At South Korea's border with the North, troops guard the coast. Each bullies those ranking beneath him; tensions are high. PFC Kang and his friend Private Kim are on patrol when drinking ... See full summary »
It's May 1943 at a US Air Force base in England. The four officers and six enlisted men of the Memphis Belle - a B-17 bomber so nicknamed for the girlfriend of its stern and stoic captain, ... See full summary »
Taking place towards the end of WWII, 500 American Soldiers have been entrapped in a camp for 3 years. Beginning to give up hope they will ever be rescued, a group of Rangers goes on a dangerous mission to try and save them.
Story centers on a battle during China's Warring States Period, a series of civil wars, which spanned from the 5th to the 3rd century B.C. Based on a popular Japanese manga, which was in turn based a Japanese novel inspired by Warring States history in China.
In 1950, in South Korea, shoe-shiner Jin-tae Lee and his 18-year-old old student brother, Jin-seok Lee, form a poor but happy family with their mother, Jin-tae's fiancé Young-shin Kim, and her young sisters. Jin-tae and his mother are tough workers, who sacrifice themselves to send Jin-seok to the university. When North Korea invades the South, the family escapes to a relative's house in the country, but along their journey, Jin-seok is forced to join the army to fight in the front, and Jin-tae enlists too to protect his young brother. The commander promises Jin-tae that if he gets a medal he would release his brother, and Jin-tae becomes the braver soldier in the company. Along the bloody war between brothers, the relationship of Jin-seok with his older brother deteriorates leading to a dramatic and tragic end. Written by
Claudio Carvalho, Rio de Janeiro, Brazil
The second film to sell over 10 million tickets in South Korea after breaking the highest grossing record set earlier by Silmido (2003). See more »
In the scene where the South Koreans are retreating from the Chinese, one of the POWs takes a pistol from an injured soldier, shooting him twice. When he shoots the soldier a second time, the sound of the gunshot is out of sync with the slide kicking back (Just before it shows the soldier getting shot, you can clearly see the slide is back, but the gunshot is heard a few seconds later). See more »
[tears up the last will that Jin-seok was writing]
Wills are for dying people. You've got to be strong.
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I'm not a big fan of war films, unless the war in question was at least a couple hundred years ago or somewhere in the future, or the stars - but I did enjoy SAVING PRIVATE RYAN, if "enjoy" is the best word to use for such an experience. Apparently, director Kang Je-Gyu (SHIRI) enjoyed SPR too, as its influence on his Korean war film TAEGUKGI is impossible to deny. SHIRI was the South Korean film that probably did more than any other to bring the country's cinematic new wave into being, and especially into the field of view of the rest of the world at large. Its main accomplishment was, arguably, demonstrating that Korea could make a film that competed head on with Hollywood product, in terms of slick production values but also perhaps in terms of vacuous scripts Although it is rather shallow compared to other Korean films, though, I think it's safe to say that SHIRI had more depth than Hollywood would have injected into a similar story.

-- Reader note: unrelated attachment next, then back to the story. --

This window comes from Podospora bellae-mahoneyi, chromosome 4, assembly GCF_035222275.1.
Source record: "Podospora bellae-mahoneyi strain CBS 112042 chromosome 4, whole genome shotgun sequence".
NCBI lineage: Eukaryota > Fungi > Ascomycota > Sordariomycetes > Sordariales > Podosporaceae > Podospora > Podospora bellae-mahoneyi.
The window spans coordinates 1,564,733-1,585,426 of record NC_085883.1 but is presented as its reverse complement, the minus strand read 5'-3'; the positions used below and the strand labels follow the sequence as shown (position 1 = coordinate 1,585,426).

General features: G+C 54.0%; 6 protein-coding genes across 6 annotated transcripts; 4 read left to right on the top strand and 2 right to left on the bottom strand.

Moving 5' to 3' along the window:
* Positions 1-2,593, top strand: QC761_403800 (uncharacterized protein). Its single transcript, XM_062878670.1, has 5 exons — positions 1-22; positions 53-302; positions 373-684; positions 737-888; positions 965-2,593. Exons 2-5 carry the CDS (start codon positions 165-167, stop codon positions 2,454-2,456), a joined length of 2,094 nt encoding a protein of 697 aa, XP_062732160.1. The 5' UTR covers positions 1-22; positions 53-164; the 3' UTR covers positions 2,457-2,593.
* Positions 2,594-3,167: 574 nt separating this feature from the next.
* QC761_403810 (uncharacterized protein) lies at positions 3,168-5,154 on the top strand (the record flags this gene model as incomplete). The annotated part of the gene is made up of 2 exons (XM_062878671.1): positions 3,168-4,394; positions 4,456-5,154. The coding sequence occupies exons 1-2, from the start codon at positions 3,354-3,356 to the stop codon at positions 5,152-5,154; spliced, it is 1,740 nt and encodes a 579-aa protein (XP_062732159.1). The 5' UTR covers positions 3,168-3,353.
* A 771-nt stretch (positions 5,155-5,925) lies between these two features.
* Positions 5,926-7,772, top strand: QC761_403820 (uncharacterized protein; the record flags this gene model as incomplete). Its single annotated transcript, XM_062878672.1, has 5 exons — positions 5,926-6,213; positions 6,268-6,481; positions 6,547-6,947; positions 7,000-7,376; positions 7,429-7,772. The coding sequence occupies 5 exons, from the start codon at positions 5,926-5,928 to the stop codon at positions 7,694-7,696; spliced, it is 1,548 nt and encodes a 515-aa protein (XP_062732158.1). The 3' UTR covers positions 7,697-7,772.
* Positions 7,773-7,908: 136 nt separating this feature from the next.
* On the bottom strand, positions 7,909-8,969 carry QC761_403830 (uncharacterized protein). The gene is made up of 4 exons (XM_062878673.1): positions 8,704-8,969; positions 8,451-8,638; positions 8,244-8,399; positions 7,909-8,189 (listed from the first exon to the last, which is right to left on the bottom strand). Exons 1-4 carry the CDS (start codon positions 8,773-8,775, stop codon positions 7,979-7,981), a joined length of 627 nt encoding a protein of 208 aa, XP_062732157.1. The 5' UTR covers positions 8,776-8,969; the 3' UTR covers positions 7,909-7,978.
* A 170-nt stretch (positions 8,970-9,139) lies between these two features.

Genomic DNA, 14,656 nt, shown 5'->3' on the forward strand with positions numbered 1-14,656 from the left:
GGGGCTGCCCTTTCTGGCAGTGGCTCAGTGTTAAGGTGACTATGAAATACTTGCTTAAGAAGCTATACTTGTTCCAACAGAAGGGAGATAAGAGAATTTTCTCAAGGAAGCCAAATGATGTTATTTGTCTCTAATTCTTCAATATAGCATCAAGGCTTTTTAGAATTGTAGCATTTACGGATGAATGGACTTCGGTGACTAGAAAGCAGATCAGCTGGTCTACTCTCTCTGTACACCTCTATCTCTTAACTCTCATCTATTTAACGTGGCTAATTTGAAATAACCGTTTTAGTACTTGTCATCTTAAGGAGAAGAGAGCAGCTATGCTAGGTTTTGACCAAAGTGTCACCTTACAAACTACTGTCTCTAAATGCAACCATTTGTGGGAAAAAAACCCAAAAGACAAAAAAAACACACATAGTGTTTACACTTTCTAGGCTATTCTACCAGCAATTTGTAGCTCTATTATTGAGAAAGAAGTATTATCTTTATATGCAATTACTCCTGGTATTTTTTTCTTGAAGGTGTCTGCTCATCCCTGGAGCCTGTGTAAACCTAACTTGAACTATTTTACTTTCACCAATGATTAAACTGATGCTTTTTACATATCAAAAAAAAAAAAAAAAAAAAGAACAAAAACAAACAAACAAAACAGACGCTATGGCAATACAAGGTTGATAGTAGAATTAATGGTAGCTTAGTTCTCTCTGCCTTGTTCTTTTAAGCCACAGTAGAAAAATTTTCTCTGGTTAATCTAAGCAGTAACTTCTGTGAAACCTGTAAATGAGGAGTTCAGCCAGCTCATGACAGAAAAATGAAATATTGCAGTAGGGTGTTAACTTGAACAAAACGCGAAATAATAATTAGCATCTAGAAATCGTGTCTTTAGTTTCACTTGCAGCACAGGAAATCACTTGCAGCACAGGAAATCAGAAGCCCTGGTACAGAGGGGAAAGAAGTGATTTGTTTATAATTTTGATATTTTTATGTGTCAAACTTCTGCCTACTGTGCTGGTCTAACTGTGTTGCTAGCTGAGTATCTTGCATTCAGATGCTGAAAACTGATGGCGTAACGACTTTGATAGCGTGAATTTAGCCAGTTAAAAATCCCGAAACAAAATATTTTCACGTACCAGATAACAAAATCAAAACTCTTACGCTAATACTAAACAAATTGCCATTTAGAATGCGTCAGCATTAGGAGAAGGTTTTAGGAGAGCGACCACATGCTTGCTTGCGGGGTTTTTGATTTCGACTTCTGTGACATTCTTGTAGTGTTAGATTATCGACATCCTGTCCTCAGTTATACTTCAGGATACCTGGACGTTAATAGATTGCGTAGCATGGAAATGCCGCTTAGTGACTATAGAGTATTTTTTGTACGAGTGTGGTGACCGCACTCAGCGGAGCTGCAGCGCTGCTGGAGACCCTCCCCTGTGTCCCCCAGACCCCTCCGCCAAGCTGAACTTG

TAEGUKGI is his first film since SHIRI, and he's definitely playing the Hollywood game again - tackling Spielberg head on this time. Like SAVING PRIVATE RYAN, TAEGUKGI attempts to humanise war by giving us some specific characters to focus on (in this case, two brothers played by Won Bin and Jang Dong-Kun) - and then uses our personal connection to show us that war is actually a dehumanising experience. The film also spares no effort in showing us the ability of bullets, knives and bombs to turn human beings into squishy piles of gore.
There's a fairly obvious political symbolism in the story of two brothers and the effects the Korean war has on their lives and relationship - I don't know if it would be fair to read the ending as a view about the conditions under which Korean reunification might occur though. The ending of the film won't come as much of a surprise, since it's basically foretold at the start with a scene set in the present day. The exact details might be a little unexpected though.
If you like your modern-ish day war films, and specifically if you liked SAVING PRIVATE RYAN, then there's very little doubt that TaeGukGi will impress. It's big, slick and well put together. Since it's not my favourite genre or topic of interest, I can't say I loved it like a brother, but was sufficiently satisfied with it given what it is.
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